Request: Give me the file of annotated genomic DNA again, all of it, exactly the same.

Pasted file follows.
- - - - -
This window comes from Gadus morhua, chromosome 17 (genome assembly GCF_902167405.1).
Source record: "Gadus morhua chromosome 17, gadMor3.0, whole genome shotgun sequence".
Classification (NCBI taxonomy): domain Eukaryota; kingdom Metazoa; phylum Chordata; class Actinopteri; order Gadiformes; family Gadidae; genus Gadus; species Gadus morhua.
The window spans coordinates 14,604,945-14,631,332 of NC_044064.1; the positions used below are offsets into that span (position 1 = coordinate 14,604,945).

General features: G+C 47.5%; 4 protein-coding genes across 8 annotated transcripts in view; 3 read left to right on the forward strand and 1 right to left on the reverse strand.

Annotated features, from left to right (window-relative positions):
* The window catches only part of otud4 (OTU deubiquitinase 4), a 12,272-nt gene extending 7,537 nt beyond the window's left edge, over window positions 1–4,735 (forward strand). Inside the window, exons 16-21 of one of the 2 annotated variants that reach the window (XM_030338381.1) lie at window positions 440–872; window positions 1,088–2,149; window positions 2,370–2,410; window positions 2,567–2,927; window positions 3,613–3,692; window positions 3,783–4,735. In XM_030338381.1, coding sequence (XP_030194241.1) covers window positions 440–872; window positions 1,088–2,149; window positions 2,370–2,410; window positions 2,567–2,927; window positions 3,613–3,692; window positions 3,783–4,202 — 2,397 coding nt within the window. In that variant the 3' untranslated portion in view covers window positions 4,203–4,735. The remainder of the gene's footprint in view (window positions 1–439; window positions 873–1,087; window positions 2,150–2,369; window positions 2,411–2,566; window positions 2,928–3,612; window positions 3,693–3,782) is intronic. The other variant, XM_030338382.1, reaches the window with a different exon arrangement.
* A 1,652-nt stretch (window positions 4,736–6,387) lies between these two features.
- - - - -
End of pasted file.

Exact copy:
This window comes from Gadus morhua, chromosome 17 (genome assembly GCF_902167405.1).
Source record: "Gadus morhua chromosome 17, gadMor3.0, whole genome shotgun sequence".
Classification (NCBI taxonomy): domain Eukaryota; kingdom Metazoa; phylum Chordata; class Actinopteri; order Gadiformes; family Gadidae; genus Gadus; species Gadus morhua.
The window spans coordinates 14,604,945-14,631,332 of NC_044064.1; the positions used below are offsets into that span (position 1 = coordinate 14,604,945).

General features: G+C 47.5%; 4 protein-coding genes across 8 annotated transcripts in view; 3 read left to right on the forward strand and 1 right to left on the reverse strand.

Annotated features, from left to right (window-relative positions):
* The window catches only part of otud4 (OTU deubiquitinase 4), a 12,272-nt gene extending 7,537 nt beyond the window's left edge, over window positions 1–4,735 (forward strand). Inside the window, exons 16-21 of one of the 2 annotated variants that reach the window (XM_030338381.1) lie at window positions 440–872; window positions 1,088–2,149; window positions 2,370–2,410; window positions 2,567–2,927; window positions 3,613–3,692; window positions 3,783–4,735. In XM_030338381.1, coding sequence (XP_030194241.1) covers window positions 440–872; window positions 1,088–2,149; window positions 2,370–2,410; window positions 2,567–2,927; window positions 3,613–3,692; window positions 3,783–4,202 — 2,397 coding nt within the window. In that variant the 3' untranslated portion in view covers window positions 4,203–4,735. The remainder of the gene's footprint in view (window positions 1–439; window positions 873–1,087; window positions 2,150–2,369; window positions 2,411–2,566; window positions 2,928–3,612; window positions 3,693–3,782) is intronic. The other variant, XM_030338382.1, reaches the window with a different exon arrangement.
* A 1,652-nt stretch (window positions 4,736–6,387) lies between these two features.